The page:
The Language of Magic #1: Threadneedle – Cari Thomas

Spoilers Ahead! (in content warnings)

‘How can I know who I am without knowing who I came from?’

After a tragedy left her an orphan, Anna was raised by her Aunt. She’s known her entire life that she’s going to be a Binder when she grows up.

The Binders did all they could to prevent magic being exposed to the ordinary world, to keep it locked away behind doors; brushed under carpets; tied in necklaces and tucked beneath blouses.

Now Anna is in sixth form and it’s only a year until her magic, such that it is, will be bound. As the school Nobody, Anna has always tried to fly under the radar. That won’t be as easy to achieve once she joins a coven.

‘We deal in that which cannot be known by the light of day and exact our punishments by dark.’

Attis, resident eye candy/mystery boy, intrigued me, as did Effie, although I couldn’t decide if I wanted to be best friends with her or her archnemesis. She’s kinda prickly so I think I’d want to be cautious around her.

Having a religious girl in the coven initially confused me as I had trouble figuring out how the two could possibly intersect. I don’t think I like Miranda/Manda. There’s something about people who claim religion and then act in ways that fly in the face of their spouted beliefs that make me want to point my finger and hiss, ‘Hyprocrite!’ I know we’ve all been guilty of saying one thing and then doing another at some point in our lives but when it comes from someone who evangelises … I don’t know … it just seems different somehow.

Then there was Rowan, who I absolutely adored, except for the fact that so much time was spent body shaming her. If someone else wasn’t bullying her about her weight, Rowan was pointing it out herself. She was so much more interesting to me than whatever the scales say about her. Also, her mother is an absolute delight and I need to spend so much more time with her!

The Binders gave me cult vibes throughout the book. I’ll leave it up to you to decide whether you think there’s some truth to what they’ve been saying all along or not. I’m a bit on the fence about this and could argue either way. I suspect there’s some truth there but I definitely question (and that’s putting it nicely) their methods and some crucial core beliefs.

I’m usually all for magic, regardless of the form it takes, but some of the magic in this book gave me the heebie-jeebies. I’m not sure if I’ve simply never considered this before or if it was the way some of the magic played out here but it got me thinking about free will. If any spell removes free will from someone, whether it’s their thoughts or actions, then it seems to me that this tramples all over consent.

To force your will on someone else in a way that takes away their freedom to think or act in a way they choose feels really icky to me. My brain helpfully came up with the term ‘magical assault’ and now I can’t get it out of my head. I’m not sure if I’ll ever see certain types of magic in action again without my brain shouting that at me. Thanks for nothing, brain!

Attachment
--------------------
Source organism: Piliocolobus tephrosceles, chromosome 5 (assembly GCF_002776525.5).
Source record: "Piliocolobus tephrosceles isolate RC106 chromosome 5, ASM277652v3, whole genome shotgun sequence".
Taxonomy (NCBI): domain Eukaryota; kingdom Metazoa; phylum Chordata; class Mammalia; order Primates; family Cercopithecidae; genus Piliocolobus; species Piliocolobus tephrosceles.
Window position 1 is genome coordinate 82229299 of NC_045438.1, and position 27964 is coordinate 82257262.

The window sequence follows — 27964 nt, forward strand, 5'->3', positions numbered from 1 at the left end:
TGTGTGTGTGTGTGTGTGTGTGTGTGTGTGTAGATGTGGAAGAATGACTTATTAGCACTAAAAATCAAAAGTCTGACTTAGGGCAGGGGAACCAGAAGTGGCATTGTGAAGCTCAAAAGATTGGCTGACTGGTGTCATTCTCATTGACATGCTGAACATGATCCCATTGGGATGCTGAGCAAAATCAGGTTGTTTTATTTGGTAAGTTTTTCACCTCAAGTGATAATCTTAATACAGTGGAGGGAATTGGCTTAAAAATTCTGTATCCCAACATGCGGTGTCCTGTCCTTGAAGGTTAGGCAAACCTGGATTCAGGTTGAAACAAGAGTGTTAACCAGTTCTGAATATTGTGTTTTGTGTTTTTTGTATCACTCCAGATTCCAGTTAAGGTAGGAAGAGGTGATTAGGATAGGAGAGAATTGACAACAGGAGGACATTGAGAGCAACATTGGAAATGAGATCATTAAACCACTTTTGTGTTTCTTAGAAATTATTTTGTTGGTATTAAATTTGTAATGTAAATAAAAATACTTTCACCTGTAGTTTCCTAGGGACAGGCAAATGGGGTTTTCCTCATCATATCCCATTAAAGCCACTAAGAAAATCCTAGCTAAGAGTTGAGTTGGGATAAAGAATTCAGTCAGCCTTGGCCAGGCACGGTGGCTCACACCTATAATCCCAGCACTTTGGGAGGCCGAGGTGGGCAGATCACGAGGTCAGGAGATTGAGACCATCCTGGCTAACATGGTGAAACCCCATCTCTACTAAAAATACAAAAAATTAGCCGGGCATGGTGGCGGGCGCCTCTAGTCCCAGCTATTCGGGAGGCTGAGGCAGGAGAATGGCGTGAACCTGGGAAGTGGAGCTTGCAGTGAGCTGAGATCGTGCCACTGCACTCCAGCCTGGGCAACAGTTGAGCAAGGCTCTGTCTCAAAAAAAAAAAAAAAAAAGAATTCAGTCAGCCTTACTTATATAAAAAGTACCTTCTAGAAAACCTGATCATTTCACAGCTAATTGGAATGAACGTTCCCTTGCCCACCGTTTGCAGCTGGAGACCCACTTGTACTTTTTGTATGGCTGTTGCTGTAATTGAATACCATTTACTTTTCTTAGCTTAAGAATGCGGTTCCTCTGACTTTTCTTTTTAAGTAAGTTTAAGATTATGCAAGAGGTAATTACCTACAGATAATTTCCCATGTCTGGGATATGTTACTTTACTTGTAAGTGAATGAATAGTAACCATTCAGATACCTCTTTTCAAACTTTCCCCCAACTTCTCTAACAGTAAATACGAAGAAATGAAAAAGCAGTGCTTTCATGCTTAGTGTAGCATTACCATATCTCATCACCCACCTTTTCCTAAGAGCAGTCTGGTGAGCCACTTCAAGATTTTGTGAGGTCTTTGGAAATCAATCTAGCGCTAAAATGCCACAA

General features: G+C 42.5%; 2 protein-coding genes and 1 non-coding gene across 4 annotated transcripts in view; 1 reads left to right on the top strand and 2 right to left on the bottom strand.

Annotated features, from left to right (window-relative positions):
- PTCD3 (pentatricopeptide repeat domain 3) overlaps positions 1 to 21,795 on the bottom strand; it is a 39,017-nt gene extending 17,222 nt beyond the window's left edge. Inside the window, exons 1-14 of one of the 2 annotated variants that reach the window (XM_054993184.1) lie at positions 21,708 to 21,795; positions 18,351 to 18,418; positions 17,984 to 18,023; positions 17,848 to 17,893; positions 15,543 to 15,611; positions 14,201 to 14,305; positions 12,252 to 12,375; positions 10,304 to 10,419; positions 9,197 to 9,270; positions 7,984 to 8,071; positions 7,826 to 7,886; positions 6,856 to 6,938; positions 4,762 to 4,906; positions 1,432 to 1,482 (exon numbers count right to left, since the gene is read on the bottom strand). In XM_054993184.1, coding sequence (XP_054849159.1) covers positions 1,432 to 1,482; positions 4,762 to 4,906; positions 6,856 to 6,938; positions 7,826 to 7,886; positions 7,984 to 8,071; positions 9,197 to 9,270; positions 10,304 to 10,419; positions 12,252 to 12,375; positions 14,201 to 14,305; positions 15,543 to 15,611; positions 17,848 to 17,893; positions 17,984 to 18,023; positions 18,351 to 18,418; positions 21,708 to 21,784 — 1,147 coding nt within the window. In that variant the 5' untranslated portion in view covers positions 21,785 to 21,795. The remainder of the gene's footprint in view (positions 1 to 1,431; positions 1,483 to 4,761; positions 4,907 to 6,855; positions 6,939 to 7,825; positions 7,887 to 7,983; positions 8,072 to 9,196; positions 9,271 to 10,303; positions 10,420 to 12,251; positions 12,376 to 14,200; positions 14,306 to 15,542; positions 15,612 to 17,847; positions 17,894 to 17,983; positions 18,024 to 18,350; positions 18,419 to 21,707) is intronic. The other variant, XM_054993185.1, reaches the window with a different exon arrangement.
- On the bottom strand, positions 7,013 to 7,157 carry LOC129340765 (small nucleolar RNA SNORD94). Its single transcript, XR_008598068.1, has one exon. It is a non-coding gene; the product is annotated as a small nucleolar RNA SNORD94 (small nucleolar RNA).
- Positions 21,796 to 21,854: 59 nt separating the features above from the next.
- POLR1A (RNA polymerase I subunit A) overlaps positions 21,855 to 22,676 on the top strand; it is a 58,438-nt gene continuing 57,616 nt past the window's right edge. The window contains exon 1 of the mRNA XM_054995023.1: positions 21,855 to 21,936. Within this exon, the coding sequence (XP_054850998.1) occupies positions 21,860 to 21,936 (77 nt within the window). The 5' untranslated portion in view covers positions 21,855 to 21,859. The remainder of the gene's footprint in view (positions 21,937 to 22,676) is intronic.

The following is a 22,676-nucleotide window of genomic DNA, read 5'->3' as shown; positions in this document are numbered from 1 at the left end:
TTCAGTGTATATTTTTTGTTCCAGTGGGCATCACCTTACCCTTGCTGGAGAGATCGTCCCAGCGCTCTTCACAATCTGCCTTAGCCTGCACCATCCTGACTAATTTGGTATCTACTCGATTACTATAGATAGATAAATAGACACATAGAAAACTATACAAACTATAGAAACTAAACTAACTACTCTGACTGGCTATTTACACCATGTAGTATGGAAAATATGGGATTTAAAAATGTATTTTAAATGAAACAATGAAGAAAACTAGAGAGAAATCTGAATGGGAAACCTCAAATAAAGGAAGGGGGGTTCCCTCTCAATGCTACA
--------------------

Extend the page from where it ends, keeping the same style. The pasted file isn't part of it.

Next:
The bonds we have with family and friends and how these can be tied to fear and sacrifice are explored in this book. It’s not always clear whether someone is acting selfishly or in another person’s best interests. There are opposing truths at play, which complicates things even further.

One thing that definitely wasn’t complicated for me was my love of this book’s magical library. This could be one of my favourite libraries ever and I want to spend an entire book lost in there.

While I wish I’d learned more about the seven faceless women in this book, there are indications that they will play a vital role as the series unfolds. I am particularly interested in the seventh woman and am not so secretly hoping that we’ve already met her in this book but don’t know it yet. I already know who I want her to be.

‘People think stories are harmless but they are the most dangerous weapon mankind has.’

Content warnings include body shaming, bullying, emotional abuse, physical abuse and slut shaming. Death by suicide is mentioned a few times as a suspected cause of death.

Thank you so much to NetGalley and Harper Voyager, an imprint of HarperCollins Publishers, for granting my wish to read this book.

Rating: 4 out of 5.

Once Upon a Blurb

Within the boroughs of London, nestled among its streets, hides another city filled with magic.

Ever since Anna can remember, her aunt has warned her of the dangers of magic. She has taught her to fear how it twists and knots and turns into something dark and deadly.

It was, after all, magic that killed her parents and left her in her aunt’s care. It’s why she has been protected from the magical world and, in one year’s time, what little magic she has will be bound. She will join her aunt alongside the other Binders who believe magic is a sin not to be used, but denied. Only one more year and she will be free of the curse of magic, her aunt’s teachings and the disappointment of the little she is capable of.

Nothing – and no one – could change her mind before then. Could it?

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